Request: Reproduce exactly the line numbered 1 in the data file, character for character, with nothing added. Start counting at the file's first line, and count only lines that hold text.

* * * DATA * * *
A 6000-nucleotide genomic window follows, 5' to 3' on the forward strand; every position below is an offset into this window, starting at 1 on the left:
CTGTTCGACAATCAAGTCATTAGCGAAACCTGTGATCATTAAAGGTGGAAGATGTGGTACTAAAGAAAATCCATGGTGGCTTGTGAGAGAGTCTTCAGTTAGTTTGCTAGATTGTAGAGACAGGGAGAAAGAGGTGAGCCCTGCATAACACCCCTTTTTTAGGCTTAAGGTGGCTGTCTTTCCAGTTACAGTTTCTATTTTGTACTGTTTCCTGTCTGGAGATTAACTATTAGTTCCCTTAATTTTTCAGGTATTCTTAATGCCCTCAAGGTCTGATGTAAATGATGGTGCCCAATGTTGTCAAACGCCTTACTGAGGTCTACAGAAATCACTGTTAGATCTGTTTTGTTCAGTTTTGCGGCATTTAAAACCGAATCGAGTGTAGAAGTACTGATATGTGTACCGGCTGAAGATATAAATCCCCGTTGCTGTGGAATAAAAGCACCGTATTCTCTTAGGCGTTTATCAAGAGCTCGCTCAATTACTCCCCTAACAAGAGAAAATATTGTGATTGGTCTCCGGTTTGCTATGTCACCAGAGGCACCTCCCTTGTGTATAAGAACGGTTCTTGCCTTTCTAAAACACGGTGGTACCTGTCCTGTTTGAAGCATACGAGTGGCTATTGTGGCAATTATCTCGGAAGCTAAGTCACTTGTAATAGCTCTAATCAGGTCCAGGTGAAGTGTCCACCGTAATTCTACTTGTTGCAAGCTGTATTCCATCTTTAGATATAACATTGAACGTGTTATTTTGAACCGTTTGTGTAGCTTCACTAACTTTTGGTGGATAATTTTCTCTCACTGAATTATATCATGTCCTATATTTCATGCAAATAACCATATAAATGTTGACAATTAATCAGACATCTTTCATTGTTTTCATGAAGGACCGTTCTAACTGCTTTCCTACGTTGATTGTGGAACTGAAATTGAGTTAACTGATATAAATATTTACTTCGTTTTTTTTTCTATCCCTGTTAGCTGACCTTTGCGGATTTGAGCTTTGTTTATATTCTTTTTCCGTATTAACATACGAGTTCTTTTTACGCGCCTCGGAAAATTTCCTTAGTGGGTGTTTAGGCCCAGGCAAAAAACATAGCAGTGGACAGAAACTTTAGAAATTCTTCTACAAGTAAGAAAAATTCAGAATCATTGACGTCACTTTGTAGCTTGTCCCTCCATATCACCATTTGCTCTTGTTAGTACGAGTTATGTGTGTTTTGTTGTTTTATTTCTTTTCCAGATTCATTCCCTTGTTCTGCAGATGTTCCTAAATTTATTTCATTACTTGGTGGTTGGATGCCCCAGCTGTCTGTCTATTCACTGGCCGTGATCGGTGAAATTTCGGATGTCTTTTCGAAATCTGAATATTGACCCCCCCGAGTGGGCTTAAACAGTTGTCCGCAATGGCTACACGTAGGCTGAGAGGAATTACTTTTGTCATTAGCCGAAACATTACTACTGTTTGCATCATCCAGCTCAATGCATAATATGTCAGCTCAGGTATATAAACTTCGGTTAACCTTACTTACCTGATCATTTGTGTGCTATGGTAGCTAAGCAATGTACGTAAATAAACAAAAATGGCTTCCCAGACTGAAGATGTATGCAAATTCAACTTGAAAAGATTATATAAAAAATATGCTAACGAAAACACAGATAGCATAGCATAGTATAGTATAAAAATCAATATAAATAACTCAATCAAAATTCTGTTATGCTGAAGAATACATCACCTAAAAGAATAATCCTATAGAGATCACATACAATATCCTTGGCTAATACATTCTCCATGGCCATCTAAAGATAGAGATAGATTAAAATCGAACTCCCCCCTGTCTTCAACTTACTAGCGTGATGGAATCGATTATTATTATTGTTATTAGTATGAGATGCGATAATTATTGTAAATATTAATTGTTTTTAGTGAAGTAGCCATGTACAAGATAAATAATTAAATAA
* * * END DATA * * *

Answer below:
A 6000-nucleotide genomic window follows, 5' to 3' on the forward strand; every position below is an offset into this window, starting at 1 on the left: